Sometimes things come along that you just didn't expect, but which prove to be a huge gift from the Universe.
I'd been thinking about my late father a fair amount over the past few weeks, since he would have been 100 years old in January, and he died on the last day of February eighteen years ago. Coincidentally, he shares his birthday with my granddaughter, so you can see why he might be in my thoughts.
So, yesterday I had a delightful email from a gentleman from the Outer Hebridees (that the far North of Scotland in case you are wondering), saying he'd like to use some quotations from my father's memoir. It turns out he is the curator of a small museum in Tirlee, and had recently come into the possession of a whole series of letters written by one Charles MacLean, who was a resident of that small town and, it turns out, was a great friend and roommate of my father when they were serving on 217 Squadron in 1941. I knew about "Jock" MacLean, but there were no details, apart from the fact he was killed in action some weeks after my father was shot down and made a POW.
So now there are all these letters, full of excellent details about what it was like to train and be selected to be air Observers, gain a commission, and start active service as Navigators on a front line squadron. There is even, it turns out, a POW postcard sent by my father to Jock to let him know he'd survived. For me the most important thing is that I had very little idea what it was like to start in the RAF as the lowliest of recruits, get through basic training, and begin to be aircrew, ready to fight. My father was always slightly embarrassed that he'd come from very humble beginnings and so he glossed over much of his early training, He felt it wasn't very interesting to others. He was wrong about that. Now, here are these letters, written in a charming and buoyant style, and they make me feel I was right there, seeing what Jock saw, laughing at the absurdity of some of it, and never for one moment despondent. This sort of primary material, so full of life and character, is almost entirely missing in all the accounts I've read elsewhere.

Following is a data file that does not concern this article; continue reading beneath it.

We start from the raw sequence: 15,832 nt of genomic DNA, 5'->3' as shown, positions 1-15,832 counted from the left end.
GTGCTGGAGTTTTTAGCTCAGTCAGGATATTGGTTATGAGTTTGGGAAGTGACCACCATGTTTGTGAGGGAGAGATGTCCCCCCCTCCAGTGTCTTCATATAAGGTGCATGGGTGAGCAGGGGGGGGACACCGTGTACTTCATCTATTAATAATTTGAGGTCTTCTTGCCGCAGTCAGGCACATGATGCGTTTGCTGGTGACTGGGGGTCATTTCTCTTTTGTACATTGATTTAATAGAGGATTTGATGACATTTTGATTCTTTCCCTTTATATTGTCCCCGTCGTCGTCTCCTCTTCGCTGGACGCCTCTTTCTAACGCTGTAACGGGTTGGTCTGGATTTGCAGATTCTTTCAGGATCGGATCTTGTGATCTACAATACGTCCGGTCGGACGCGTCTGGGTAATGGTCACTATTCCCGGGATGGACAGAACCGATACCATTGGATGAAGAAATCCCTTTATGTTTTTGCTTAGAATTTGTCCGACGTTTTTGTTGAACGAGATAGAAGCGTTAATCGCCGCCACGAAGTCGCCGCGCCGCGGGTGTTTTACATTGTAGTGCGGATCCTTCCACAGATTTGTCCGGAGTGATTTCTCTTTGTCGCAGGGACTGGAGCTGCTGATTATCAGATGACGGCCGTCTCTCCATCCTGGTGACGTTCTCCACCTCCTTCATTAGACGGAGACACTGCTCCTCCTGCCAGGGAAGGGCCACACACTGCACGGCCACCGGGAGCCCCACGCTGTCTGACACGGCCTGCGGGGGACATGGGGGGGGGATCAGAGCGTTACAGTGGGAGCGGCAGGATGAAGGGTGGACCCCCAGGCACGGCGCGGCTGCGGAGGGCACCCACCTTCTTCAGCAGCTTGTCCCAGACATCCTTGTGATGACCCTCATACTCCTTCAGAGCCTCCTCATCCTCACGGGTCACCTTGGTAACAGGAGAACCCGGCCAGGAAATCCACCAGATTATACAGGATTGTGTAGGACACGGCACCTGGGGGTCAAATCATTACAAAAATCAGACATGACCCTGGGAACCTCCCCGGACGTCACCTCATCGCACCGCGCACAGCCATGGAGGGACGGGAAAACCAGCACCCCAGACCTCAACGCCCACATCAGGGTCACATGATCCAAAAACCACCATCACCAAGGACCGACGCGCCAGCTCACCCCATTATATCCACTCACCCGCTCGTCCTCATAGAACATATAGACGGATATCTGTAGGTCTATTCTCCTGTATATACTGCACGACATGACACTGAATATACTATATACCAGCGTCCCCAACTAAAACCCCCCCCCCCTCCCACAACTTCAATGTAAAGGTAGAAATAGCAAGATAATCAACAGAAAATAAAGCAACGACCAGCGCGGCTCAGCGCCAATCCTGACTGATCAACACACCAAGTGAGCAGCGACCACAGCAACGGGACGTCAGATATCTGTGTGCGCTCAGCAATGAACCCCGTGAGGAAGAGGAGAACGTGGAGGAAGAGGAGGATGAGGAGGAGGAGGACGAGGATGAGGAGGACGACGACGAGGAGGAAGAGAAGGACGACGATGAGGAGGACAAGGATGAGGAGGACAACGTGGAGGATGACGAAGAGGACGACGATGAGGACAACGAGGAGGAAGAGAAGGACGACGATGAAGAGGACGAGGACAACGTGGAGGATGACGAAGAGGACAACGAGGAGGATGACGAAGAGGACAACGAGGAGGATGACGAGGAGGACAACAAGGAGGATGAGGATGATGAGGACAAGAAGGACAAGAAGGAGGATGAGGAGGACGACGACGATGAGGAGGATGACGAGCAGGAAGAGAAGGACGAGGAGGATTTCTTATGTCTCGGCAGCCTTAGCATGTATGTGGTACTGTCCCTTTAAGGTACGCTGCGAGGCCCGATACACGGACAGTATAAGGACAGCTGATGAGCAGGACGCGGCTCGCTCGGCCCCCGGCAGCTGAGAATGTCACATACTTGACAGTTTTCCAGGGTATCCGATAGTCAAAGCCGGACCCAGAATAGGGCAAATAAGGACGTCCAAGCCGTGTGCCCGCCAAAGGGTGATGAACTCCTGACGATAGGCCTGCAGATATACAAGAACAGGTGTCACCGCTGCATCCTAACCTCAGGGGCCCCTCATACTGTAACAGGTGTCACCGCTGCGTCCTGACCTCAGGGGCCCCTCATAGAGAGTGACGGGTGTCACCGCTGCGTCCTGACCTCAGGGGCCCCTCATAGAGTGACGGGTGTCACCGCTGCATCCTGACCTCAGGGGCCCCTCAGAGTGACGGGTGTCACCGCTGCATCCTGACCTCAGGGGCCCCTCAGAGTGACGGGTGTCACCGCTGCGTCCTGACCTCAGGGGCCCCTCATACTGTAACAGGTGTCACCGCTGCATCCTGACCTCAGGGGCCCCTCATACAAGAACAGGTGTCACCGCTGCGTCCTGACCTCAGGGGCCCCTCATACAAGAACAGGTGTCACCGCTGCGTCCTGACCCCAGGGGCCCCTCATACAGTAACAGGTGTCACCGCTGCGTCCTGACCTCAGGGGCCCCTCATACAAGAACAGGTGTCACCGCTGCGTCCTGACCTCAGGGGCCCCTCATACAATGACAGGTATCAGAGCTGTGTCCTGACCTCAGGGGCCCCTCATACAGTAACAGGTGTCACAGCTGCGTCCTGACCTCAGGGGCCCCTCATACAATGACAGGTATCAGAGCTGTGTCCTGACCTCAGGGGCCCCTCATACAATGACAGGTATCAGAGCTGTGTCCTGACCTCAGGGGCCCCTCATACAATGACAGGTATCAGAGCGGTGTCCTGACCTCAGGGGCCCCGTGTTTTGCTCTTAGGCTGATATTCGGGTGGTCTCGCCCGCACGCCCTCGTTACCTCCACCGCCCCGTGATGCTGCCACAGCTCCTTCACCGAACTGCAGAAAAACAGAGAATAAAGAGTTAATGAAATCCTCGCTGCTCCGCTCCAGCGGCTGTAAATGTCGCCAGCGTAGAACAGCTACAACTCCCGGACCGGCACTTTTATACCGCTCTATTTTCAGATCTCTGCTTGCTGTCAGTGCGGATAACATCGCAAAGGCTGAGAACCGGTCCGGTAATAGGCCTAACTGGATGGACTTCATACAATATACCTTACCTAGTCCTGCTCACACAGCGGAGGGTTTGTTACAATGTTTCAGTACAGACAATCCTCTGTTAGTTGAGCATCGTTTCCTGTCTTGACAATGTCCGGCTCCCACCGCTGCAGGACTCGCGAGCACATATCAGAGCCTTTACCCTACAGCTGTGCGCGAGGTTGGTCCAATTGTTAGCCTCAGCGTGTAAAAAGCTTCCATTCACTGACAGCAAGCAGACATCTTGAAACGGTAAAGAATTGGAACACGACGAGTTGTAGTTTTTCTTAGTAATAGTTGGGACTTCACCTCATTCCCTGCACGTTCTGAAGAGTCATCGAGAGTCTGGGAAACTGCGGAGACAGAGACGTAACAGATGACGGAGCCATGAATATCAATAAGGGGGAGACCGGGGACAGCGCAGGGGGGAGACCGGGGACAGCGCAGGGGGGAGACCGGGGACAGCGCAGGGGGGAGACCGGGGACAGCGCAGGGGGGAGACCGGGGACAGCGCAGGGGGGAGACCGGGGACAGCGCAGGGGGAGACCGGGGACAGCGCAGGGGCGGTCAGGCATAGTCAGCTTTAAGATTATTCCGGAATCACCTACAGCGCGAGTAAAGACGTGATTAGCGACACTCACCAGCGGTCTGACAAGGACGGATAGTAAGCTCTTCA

And so a gap in my awareness has been partly filled. I could hardly be more thrilled.